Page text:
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George Harrison's untimely death was a reminder that it's been 21 years since John's. Originally published in 1988, Albert Goldman's newly reissued landmark biography The Lives of John Lennon (A Cappella, $18.95) is a sensual but devastating journey down a long and winding road landmined with smack, applause, and primal screams. Express alumnus Ken Kelley pops up -- as a "hippie journalist" for whose new magazine the embittered John promised to write a column circa 1973, actually hoping to put Rolling Stone out of business. (He was furious at its publisher, Jann Wenner, but no such luck.) John and Yoko were in the Bay Area trying to kick methadone, not to mention find a remedy for what Goldman calls "the drying up of their sex life." Yoko hoped to find an acupuncturist, though the practice was still illegal in California; she found one just south of San Francisco International Airport.

If you ever hated Yoko, this book is for you. Goldman, who died in 1994, spares no details in his exsanguination of the artist who, among other capers, sicced bad santeriacutea magic on a rival. Not only that, but she went after Paul before John.

Everyone knows Adolf Hitler loved opera, but he had a penchant for astrology, too. In 1932 he met a flamboyant psychic who was so popular, who held so much sway with the German public, that his bold prediction of Hitler's imminent success actually, according to UC Berkeley professor Mel Gordon, made it happen.

Gordon first read about the Viennese psychic in pulp magazines, though official Hitler biographies never mention him. The gears of German history, Gordon believes, shut out Erik Jan Hanussen, né Hirschmann Steinschneider. Not only would it be verboten to admit that the Führer owed his crown to a psychic, but also -- even worse -- Hanussen was a Jew, born into poverty, pretending to be an aristocratic Aryan Dane until foes revealed the truth, with tragic consequences.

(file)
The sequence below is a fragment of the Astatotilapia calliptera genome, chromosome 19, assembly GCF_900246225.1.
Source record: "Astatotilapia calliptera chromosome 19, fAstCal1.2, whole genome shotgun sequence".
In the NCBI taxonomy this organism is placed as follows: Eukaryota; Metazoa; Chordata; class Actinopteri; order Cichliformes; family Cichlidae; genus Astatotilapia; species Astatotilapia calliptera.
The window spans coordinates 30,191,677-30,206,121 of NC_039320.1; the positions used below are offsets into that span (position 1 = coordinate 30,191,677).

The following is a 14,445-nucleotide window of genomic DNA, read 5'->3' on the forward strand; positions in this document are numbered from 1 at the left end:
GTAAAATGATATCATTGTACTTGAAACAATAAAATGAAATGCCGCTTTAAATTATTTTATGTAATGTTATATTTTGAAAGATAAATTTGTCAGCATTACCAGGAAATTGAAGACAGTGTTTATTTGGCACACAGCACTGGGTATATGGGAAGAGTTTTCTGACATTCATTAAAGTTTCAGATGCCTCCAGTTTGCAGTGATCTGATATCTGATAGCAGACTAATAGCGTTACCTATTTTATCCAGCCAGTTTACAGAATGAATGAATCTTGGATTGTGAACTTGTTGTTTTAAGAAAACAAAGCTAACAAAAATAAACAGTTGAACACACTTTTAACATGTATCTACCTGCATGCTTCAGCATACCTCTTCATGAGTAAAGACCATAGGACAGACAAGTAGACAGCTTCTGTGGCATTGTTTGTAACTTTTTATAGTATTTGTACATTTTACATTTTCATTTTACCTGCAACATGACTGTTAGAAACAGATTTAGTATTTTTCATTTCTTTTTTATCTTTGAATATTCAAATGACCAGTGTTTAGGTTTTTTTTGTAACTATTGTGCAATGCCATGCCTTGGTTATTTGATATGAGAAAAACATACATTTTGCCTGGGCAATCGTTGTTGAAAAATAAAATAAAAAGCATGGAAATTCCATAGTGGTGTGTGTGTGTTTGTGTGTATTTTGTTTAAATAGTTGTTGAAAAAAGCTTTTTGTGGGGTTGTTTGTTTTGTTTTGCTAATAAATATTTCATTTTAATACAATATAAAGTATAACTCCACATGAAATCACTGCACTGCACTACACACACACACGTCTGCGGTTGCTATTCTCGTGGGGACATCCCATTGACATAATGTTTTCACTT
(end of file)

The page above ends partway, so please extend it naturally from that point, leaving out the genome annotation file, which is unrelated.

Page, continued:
"Here's a person who changed history. Here's the Jew who brought Hitler to power," says Gordon, whose new book Erik Jan Hanussen: Hitler's Jewish Clairvoyant (Feral House, $24.95) follows the restless showman from traveling circuses to La Scala to the yacht where nabobs attended his orgies and got up to scandalous high jinks under hypnosis.

German academics "insisted it never happened," Gordon says, "but it's all in the pulp magazines." He collected piles of these magazines and translated their articles into English, in addition to interviewing key figures such as Hanussen's daughter, Erika: "She was friends with Sophia Loren and married an Italian baron, and was saved from the Nazis by the Pope." The result of these efforts is an unnerving study of a bygone, gullible Europe eager to believe in seances, fakirs, and magic beads -- and where assimilation was standard practice but often fatal.

"It was the world of people like Peter Lorre" and Madeleine Albright's parents, whom "nobody knew was Jewish," Gordon says. "If your parents were Jews but had converted" to join the mainstream, "no Jew would consider you Jewish. But," as Hanussen learned too late, "the Nazis would."

How Berkeley can you be? The Whole World's Watching: Peace and Social Justice Movements of the 1960s and 1970s (Berkeley Arts Center, $15.95) is one way to find out. Based on a traveling photo exhibition celebrating the era that put this town on the map, this book of pictures by the likes of Cathy Cade, Robert Hsiang, and Richard Misrach includes commentary by writers including Judy Grahn, Peter Coyote, and Pulitzer Prize-winner Leon Litwack. Topics include the women's movement, the Panthers, student unrest, and more. Look back and see where some of what we take for granted started.To read Naomi Wolf, Marge Piercy, Robert Pinsky, and Sen. Joseph Lieberman in one sitting, check out Best Contemporary Jewish Writing (Jossey-Bass, $16.95). Edited by Michael Lerner, the rabbi and Tikkun magazine editor who netted a PEN Oakland award this year, it's the first in a series and includes big thoughts from some of today's hottest writers on Jewish identity, culture, politics, and memory. At the back of the book, Lerner offers a list of the hundred best contemporary Jewish books.